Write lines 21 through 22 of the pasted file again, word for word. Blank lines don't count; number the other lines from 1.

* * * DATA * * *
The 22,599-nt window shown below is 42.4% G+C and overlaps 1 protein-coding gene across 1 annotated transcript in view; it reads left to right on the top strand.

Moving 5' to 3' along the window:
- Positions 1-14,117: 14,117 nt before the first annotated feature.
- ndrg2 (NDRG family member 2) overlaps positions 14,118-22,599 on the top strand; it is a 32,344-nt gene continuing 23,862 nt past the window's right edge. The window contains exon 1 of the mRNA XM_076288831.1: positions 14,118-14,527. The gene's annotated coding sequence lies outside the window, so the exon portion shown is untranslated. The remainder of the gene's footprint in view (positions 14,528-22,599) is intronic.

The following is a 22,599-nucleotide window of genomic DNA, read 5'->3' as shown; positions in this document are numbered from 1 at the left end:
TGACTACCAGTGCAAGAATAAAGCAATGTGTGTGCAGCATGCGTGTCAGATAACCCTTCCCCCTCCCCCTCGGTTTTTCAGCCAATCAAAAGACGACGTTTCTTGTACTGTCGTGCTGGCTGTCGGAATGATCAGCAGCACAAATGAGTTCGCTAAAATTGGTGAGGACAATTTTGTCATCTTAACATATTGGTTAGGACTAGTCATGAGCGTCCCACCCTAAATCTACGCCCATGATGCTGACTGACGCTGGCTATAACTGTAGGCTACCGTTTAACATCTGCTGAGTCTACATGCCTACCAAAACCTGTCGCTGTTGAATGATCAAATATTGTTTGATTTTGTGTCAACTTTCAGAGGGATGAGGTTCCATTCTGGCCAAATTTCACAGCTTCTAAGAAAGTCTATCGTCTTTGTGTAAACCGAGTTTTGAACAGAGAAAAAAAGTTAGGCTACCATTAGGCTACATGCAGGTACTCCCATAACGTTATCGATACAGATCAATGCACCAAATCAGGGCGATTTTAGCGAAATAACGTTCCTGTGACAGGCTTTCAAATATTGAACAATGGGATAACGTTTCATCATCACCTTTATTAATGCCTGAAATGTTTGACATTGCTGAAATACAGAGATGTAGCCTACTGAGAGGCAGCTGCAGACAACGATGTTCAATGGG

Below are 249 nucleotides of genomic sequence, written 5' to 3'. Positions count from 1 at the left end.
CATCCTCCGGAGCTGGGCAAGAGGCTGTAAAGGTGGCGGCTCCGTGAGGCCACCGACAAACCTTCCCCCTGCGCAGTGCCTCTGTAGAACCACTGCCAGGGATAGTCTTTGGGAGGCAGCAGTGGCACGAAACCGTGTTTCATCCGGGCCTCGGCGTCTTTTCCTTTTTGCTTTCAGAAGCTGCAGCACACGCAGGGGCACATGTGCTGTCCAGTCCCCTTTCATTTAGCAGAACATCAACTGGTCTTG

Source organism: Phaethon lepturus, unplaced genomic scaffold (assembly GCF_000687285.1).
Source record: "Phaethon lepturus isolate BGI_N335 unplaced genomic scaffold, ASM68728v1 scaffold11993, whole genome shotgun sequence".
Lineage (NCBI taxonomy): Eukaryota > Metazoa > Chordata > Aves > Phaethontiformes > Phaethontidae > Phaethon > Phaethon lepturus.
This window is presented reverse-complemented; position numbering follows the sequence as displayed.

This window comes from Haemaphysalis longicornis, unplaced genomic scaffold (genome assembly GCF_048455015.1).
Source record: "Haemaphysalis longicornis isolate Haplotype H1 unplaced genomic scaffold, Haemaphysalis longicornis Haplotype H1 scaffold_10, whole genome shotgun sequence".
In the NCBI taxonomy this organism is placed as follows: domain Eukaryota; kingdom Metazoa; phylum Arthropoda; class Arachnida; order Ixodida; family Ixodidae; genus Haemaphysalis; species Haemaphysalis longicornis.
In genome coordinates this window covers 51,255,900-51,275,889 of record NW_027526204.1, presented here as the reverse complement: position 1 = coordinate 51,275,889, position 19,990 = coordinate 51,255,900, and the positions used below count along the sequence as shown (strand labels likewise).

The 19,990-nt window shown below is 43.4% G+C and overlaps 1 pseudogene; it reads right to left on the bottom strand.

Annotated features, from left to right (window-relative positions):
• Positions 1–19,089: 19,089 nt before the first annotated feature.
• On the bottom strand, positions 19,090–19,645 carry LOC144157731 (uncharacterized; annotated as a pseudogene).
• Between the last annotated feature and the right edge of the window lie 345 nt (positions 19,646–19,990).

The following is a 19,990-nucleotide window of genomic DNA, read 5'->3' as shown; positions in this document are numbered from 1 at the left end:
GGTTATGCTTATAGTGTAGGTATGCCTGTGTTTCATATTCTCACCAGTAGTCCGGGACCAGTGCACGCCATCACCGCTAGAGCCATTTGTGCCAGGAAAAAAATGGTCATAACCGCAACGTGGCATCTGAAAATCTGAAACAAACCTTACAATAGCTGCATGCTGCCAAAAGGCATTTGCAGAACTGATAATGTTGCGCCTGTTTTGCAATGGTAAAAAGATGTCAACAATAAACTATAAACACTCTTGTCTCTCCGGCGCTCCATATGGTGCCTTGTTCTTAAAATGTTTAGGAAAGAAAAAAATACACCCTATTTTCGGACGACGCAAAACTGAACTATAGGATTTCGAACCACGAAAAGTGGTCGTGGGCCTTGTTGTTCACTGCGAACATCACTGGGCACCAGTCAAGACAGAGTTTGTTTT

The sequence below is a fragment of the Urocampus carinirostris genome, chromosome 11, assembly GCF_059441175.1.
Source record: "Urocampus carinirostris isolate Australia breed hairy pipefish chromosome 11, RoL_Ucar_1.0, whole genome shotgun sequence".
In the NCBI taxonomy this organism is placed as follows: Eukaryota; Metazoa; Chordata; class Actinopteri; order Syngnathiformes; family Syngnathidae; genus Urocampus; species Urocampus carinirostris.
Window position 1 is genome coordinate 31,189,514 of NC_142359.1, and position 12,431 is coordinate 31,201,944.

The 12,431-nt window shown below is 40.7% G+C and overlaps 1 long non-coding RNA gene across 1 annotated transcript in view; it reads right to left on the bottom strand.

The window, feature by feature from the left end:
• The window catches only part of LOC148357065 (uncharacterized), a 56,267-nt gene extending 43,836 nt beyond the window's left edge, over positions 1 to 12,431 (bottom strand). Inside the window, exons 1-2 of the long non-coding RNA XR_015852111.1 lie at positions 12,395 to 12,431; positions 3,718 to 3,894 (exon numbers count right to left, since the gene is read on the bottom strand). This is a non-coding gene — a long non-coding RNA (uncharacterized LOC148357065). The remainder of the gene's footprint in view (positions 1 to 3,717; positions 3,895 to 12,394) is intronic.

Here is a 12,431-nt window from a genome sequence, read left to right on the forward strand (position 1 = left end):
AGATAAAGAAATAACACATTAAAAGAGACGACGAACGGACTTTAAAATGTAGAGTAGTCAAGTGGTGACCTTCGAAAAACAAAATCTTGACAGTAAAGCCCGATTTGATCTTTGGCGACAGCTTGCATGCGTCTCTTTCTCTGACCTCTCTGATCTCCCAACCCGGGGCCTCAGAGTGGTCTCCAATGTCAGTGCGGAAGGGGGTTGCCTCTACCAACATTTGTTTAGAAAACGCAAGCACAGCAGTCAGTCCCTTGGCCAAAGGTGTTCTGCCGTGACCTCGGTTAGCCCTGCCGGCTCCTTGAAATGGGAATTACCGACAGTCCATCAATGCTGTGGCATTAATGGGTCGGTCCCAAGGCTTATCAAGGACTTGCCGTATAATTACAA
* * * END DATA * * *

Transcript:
• Between the last annotated feature and the right edge of the window lie 345 nt (positions 19,646–19,990).

The following is a 19,990-nucleotide window of genomic DNA, read 5'->3' as shown; positions in this document are numbered from 1 at the left end: